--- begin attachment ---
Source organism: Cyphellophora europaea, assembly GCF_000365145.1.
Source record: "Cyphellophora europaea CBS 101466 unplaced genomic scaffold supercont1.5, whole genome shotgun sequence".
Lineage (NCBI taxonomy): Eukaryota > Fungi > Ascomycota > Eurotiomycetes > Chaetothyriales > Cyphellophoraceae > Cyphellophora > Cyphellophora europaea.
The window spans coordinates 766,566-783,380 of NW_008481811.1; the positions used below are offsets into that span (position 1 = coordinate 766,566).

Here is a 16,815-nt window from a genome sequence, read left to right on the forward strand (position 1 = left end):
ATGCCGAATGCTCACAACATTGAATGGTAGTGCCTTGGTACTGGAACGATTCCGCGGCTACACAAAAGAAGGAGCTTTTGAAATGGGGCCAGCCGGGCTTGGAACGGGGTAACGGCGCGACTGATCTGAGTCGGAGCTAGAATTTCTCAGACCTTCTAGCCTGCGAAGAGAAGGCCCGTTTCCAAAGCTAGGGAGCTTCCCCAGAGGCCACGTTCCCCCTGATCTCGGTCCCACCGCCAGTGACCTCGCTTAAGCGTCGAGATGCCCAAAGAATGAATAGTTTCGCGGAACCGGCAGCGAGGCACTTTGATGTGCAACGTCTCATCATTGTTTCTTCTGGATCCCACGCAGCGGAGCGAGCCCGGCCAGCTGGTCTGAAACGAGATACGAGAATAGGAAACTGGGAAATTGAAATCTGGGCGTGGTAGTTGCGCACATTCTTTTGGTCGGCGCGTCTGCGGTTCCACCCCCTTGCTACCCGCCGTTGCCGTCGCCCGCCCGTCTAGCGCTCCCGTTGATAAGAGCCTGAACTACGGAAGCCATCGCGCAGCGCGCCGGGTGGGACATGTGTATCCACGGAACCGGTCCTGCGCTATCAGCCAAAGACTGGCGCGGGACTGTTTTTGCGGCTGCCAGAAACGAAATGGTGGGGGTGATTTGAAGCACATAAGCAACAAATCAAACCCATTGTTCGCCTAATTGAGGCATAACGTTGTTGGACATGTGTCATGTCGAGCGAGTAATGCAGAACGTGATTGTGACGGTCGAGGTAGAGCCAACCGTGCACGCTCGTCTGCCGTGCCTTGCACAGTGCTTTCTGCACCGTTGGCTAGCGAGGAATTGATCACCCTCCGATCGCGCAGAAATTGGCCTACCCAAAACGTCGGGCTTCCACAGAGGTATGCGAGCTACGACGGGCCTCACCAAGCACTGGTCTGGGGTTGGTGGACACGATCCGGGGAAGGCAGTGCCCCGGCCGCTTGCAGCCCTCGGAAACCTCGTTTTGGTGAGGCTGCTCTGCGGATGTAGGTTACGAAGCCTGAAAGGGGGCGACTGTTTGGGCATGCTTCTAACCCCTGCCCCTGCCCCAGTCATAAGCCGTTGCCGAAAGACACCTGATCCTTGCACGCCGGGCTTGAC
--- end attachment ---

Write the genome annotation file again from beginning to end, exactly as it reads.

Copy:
Source organism: Cyphellophora europaea, assembly GCF_000365145.1.
Source record: "Cyphellophora europaea CBS 101466 unplaced genomic scaffold supercont1.5, whole genome shotgun sequence".
Lineage (NCBI taxonomy): Eukaryota > Fungi > Ascomycota > Eurotiomycetes > Chaetothyriales > Cyphellophoraceae > Cyphellophora > Cyphellophora europaea.
The window spans coordinates 766,566-783,380 of NW_008481811.1; the positions used below are offsets into that span (position 1 = coordinate 766,566).

Here is a 16,815-nt window from a genome sequence, read left to right on the forward strand (position 1 = left end):
ATGCCGAATGCTCACAACATTGAATGGTAGTGCCTTGGTACTGGAACGATTCCGCGGCTACACAAAAGAAGGAGCTTTTGAAATGGGGCCAGCCGGGCTTGGAACGGGGTAACGGCGCGACTGATCTGAGTCGGAGCTAGAATTTCTCAGACCTTCTAGCCTGCGAAGAGAAGGCCCGTTTCCAAAGCTAGGGAGCTTCCCCAGAGGCCACGTTCCCCCTGATCTCGGTCCCACCGCCAGTGACCTCGCTTAAGCGTCGAGATGCCCAAAGAATGAATAGTTTCGCGGAACCGGCAGCGAGGCACTTTGATGTGCAACGTCTCATCATTGTTTCTTCTGGATCCCACGCAGCGGAGCGAGCCCGGCCAGCTGGTCTGAAACGAGATACGAGAATAGGAAACTGGGAAATTGAAATCTGGGCGTGGTAGTTGCGCACATTCTTTTGGTCGGCGCGTCTGCGGTTCCACCCCCTTGCTACCCGCCGTTGCCGTCGCCCGCCCGTCTAGCGCTCCCGTTGATAAGAGCCTGAACTACGGAAGCCATCGCGCAGCGCGCCGGGTGGGACATGTGTATCCACGGAACCGGTCCTGCGCTATCAGCCAAAGACTGGCGCGGGACTGTTTTTGCGGCTGCCAGAAACGAAATGGTGGGGGTGATTTGAAGCACATAAGCAACAAATCAAACCCATTGTTCGCCTAATTGAGGCATAACGTTGTTGGACATGTGTCATGTCGAGCGAGTAATGCAGAACGTGATTGTGACGGTCGAGGTAGAGCCAACCGTGCACGCTCGTCTGCCGTGCCTTGCACAGTGCTTTCTGCACCGTTGGCTAGCGAGGAATTGATCACCCTCCGATCGCGCAGAAATTGGCCTACCCAAAACGTCGGGCTTCCACAGAGGTATGCGAGCTACGACGGGCCTCACCAAGCACTGGTCTGGGGTTGGTGGACACGATCCGGGGAAGGCAGTGCCCCGGCCGCTTGCAGCCCTCGGAAACCTCGTTTTGGTGAGGCTGCTCTGCGGATGTAGGTTACGAAGCCTGAAAGGGGGCGACTGTTTGGGCATGCTTCTAACCCCTGCCCCTGCCCCAGTCATAAGCCGTTGCCGAAAGACACCTGATCCTTGCACGCCGGGCTTGAC